Temptation To Doubt

Steve Arterburn

 

 

The serpent’s words in the Garden of Eden were intended to plant a seed of doubt in the human heart. They subtly called God’s goodness into question, and as a result, challenged the basis upon which God’s trustworthiness rested. ‘Did God really say you mustn’t eat the fruit? Oh, you won’t surely die! God just knows that if you eat the fruit, you’ll become like Him.’

 

Notice how similar these words are to those spoken by the devil to Jesus in the desert. ‘If you’re the Son of God, tell these stones to become loaves of bread.’ In other words, ‘Come on! Your Father isn’t providing for your needs. Just look at you. But, all isn’t lost. You simply have to trust in yourself. Take matters into your own hands. You are the Son of God, aren’t you?’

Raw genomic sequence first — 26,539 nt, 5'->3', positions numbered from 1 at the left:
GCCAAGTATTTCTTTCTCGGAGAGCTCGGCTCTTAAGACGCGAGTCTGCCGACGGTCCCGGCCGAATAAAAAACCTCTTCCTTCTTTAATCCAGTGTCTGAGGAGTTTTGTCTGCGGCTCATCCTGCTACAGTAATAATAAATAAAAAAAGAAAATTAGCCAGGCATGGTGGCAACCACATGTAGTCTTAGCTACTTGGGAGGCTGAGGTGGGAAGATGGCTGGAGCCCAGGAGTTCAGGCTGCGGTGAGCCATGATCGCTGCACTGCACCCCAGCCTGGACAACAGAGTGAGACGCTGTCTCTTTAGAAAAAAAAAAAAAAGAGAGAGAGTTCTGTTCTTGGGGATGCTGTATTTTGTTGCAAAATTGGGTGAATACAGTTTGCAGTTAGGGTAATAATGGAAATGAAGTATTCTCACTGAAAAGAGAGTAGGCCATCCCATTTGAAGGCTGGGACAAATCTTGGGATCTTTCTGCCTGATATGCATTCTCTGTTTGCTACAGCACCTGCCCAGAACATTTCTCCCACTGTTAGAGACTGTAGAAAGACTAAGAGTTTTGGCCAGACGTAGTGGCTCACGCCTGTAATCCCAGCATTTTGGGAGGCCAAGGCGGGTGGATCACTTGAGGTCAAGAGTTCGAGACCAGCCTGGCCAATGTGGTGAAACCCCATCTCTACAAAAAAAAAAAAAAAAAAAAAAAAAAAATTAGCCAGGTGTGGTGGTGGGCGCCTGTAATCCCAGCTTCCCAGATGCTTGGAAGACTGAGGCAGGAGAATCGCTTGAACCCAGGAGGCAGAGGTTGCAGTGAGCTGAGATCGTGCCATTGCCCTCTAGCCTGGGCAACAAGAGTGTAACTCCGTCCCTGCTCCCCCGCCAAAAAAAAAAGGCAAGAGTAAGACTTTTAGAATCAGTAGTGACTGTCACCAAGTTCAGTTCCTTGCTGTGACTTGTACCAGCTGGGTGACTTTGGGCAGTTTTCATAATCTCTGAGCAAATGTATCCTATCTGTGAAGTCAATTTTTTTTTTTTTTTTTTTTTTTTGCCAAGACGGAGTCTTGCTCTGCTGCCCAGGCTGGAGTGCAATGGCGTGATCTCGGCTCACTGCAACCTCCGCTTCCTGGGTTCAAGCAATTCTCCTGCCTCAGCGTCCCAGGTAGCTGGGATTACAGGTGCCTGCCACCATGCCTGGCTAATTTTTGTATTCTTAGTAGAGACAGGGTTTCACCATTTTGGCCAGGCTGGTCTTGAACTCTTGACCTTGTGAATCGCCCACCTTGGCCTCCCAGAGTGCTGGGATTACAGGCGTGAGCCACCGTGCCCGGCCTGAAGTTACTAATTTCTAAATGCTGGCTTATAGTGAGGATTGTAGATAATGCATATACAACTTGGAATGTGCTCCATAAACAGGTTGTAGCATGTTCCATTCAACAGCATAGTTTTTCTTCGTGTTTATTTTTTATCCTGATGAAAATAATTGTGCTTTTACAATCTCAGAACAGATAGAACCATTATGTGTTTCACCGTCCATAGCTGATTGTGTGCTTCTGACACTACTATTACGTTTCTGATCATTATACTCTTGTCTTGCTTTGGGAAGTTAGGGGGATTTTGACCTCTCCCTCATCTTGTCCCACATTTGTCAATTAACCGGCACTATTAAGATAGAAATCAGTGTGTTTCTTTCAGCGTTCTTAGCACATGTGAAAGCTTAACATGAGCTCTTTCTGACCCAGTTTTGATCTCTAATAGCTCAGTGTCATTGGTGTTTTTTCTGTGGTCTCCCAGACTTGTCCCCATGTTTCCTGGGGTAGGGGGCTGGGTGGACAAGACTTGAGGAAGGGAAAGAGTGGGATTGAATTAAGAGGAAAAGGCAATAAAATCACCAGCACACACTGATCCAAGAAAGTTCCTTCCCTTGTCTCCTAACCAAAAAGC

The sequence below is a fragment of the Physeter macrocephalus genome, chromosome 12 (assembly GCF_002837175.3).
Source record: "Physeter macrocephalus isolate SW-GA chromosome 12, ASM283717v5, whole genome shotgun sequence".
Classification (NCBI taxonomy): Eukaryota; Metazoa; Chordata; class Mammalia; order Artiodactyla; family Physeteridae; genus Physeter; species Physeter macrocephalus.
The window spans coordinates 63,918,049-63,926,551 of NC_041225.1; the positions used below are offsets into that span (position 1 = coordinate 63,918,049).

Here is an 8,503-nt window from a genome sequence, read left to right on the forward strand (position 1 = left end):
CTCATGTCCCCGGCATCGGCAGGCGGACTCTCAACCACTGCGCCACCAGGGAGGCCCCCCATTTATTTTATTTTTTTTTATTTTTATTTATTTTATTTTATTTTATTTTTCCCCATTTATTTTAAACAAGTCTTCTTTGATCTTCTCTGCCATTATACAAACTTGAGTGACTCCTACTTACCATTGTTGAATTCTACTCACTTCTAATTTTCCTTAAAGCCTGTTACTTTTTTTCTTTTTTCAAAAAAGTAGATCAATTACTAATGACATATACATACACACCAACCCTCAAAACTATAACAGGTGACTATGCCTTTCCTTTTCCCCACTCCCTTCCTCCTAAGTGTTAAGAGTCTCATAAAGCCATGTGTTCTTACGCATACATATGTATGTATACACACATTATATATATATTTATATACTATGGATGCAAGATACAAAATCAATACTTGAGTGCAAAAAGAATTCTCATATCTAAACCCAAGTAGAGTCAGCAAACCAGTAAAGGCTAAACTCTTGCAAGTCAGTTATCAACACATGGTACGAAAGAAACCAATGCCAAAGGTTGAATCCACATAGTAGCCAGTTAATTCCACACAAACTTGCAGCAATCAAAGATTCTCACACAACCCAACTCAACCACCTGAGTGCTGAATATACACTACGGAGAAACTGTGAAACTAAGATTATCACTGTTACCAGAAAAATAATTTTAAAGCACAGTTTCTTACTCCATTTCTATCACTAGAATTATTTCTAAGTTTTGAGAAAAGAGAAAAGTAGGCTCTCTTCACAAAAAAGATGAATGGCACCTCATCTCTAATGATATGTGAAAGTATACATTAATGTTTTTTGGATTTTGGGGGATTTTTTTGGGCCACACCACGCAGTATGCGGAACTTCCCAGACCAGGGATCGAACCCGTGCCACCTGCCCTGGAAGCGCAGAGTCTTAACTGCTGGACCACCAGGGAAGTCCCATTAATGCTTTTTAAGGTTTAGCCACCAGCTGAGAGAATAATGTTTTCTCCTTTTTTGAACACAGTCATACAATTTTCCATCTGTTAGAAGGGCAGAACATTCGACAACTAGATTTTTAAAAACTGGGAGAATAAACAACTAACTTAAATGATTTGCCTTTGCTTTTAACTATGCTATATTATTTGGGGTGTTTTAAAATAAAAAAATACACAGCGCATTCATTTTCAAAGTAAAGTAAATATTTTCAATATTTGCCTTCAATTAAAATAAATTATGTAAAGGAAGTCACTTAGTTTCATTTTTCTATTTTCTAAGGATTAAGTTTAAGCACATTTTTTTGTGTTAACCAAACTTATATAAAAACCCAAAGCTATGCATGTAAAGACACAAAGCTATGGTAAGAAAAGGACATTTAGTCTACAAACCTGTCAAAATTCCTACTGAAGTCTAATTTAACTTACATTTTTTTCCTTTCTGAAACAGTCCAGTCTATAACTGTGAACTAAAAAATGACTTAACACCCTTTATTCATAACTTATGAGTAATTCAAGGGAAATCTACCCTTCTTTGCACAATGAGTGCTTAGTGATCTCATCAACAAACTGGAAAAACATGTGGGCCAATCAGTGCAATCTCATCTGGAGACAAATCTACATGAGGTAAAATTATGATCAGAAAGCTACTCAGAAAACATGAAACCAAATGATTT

Both instances suggest that God is withholding something good. They also imply that it’s always bad to be without something we believe would be good to have.

 

In Eve’s case, the serpent implied that being without one particular fruit proved God’s selfishness. In Jesus’ case, the devil implied that being without food was an unacceptable condition for one claiming to be the Son of God.

 

These instances are consistent with what temptation looks life in your own life. Satan wants you to doubt God’s goodness, stray from His promises, and become, in effect, your own lord. Men, think about Satan’s methods and strategies, and set yourselves wholeheartedly against them.

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